SUMMARY OF THE INVENTION

It is an aim of the present invention to provide an apparatus for and a method of machining a workpiece using a heat source, for example, a laser beam in which the molten metal is removed, particularly from deep blind grooves or slots more effectively than in known processes.

According to one aspect of the present invention a method of machining a blind slot in a workpiece comprises the steps of heating the surface of the workpiece above its melting temperature and directing at least two gas streams such that together with the base of the slot they create a vortex with a predetermined rotational direction for removing the molten material from the slot.

Preferably, the surface of the workpiece is heated with a beam of laser energy and the first gas stream is applied as a jet to the workpiece at substantially right-angles to the surface, whilst the second stream is applied as a jet to the workpiece at an acute angle to the surface.

Alternatively, the first gas stream is created by a relative vacuum applied to the surface of the workpiece immediately adjacent the beam of laser energy and the second stream is applied as a jet to the workpiece at an acute angle to the surface.

According to a further aspect of the present invention, an apparatus for machining a blind slot in a workpiece comprises a source of heat for melting the surface of the workpiece and means for producing at least two gas streams which interact with the base of the slot in such a manner that they create a vortex with a predetermined rotational direction for removing the molten material from the slot.

BRIEF DESCRIPTION OF THE DRAWINGS

An embodiment of the invention will now be described by way of example, reference being made to the Figures of the accompanying diagrammatic drawings in which:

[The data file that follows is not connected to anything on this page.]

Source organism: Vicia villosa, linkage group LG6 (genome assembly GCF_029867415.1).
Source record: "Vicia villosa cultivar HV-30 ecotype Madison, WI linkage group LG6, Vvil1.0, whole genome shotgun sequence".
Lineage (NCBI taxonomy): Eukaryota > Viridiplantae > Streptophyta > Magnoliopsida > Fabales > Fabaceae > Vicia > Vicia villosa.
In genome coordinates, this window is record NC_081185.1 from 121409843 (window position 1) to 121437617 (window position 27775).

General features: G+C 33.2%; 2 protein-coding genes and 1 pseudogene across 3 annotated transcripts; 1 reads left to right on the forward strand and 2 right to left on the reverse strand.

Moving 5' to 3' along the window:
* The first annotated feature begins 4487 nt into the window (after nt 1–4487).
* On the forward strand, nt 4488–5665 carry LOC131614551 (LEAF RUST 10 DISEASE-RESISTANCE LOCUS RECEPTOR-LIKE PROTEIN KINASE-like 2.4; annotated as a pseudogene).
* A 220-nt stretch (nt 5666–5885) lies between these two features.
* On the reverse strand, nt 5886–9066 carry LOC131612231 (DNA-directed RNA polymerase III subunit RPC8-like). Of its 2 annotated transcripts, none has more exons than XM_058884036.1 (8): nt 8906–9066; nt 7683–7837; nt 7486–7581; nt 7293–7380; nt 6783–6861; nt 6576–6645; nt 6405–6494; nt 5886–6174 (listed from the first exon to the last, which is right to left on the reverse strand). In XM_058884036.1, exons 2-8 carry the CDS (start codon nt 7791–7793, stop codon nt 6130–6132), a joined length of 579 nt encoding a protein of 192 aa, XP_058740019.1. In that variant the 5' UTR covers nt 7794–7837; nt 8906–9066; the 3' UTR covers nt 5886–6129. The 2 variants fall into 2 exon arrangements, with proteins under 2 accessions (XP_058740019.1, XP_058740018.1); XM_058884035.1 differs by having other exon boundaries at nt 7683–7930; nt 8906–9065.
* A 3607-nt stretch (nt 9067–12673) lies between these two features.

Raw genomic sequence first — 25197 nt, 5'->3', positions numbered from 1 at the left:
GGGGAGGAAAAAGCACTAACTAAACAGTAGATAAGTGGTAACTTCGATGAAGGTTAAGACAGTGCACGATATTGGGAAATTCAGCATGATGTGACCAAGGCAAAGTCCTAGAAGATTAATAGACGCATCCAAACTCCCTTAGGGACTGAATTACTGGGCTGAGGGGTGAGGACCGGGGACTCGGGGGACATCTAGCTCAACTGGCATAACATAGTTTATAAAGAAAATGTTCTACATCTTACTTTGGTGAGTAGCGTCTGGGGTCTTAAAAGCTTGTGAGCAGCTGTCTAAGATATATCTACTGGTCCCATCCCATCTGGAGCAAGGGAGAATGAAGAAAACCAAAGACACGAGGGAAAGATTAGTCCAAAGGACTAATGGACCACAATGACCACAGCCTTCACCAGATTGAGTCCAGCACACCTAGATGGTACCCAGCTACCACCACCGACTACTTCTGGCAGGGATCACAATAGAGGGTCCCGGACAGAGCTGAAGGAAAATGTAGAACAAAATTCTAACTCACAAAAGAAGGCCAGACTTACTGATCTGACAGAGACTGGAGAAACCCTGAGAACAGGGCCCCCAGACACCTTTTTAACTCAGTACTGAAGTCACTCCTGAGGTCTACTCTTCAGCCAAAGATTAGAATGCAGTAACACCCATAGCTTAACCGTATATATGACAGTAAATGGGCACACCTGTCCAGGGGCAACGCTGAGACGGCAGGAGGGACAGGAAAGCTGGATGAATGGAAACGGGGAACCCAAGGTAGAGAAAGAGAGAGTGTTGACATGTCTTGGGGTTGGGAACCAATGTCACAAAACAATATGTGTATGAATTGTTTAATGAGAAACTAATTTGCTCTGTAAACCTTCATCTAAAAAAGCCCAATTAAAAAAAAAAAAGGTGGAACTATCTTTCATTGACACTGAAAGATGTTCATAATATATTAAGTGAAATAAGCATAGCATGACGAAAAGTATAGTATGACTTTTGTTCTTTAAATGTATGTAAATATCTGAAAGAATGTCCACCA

FIG. 1 is a schematic diagram of an apparatus for machining a blind slot in a workpiece;

FIG. 2 is a schematic diagram similar to FIG. 1 but illustrating the velocity vectors of two gas jets;

FIG. 3 is a graph illustrating the gas velocity from the bottom of a slot being machined in the workpiece of FIG. 1, as a function of the velocity of a gas jet; and

FIG. 4 is a graph of slot depth and surface debris against gas pressure; and

FIG. 5 is a perspective view of a workpiece machined with a plurality of blind slots according to the method of the present invention.

FIG. 6 is a flow chart of the method steps of a preferred embodiment.

DESCRIPTION OF THE PREFERRED EMBODIMENTS

As shown in FIGS. 1 and 2, an apparatus 1 for machining a deep blind spot 3 in a workpiece 2 includes a source 4 of laser energy eg. a CO2 laser which is capable of directing a beam of laser energy at substantially right-angles to the upper (as shown) surface of the workpiece 2. A nozzle assembly 8 is provided for directing a first jet 5 of gas, for example oxygen, on to the upper surface of a workpiece 2 substantially co-axially with the beam of laser energy. Spaced from said jet 5 is a second jet 6 of gas, for example nitrogen, which is also directly towards the upper surface of the workpiece 2 at an acute angle alpha (α) to said surface in the general direction of the first gas jet. The distance `x ` between the jets 5, 6 can be between 2 and 6 mm.

In use, the workpiece 2 is caused to move to the right as shown, relative to the CO2 laser beam which is focused on to the surface of the workpiece with sufficient power to melt a small volume of the workpiece 2 thereby creating a slot 3. Substantially simultaneously the first and second gas jets 5, 6 create together with the base of the slot 3 a vortex with a definite rotational direction which removes the molten material and other debris from the slot 3.

The vortex rotational velocity is controlled by varying the velocity of the first jet of gas which is effectively a stabilising jet. Referring to FIG. 3, this illustrates the uplifting gas velocity from the bottom of the slot 3 to the surface of the workpiece at a location close to the slot front marked A-B in FIG. 1, as a function of the velocity of the first stabilising jet 5. If the velocity is very low, for example 5 meters per second, the action of the second jet 6 serves to blow the molten material and debris out of the slot 3.

As a generality by increasing the stabilising jet velocity, the uplifting gas velocity increases. For example, increasing the stabilising jet velocity to 100 meters per second the uplifting gas velocity increases to a maximum of 130 meters per second. However, further increases in the stabilising jet velocity to 150 to 200 meters per second serves to reverse the effect and the uplifting gas velocity reduces as the vortex is on the verge of reversing its direction.

It is believed that the vortex lifts and effectively sucks any molten metal out of the depth of the slot 3. By varying the speed of the workpiece beneath the laser beam and the stabilising gas jet 5, the depth of the slot 3 can be controlled. Further, the distance between the sources of the gas jets 5, 6 indicated by X in FIG. 1, is influential in controlling the depth of the slot 3. The greater the value of X the greater the depth.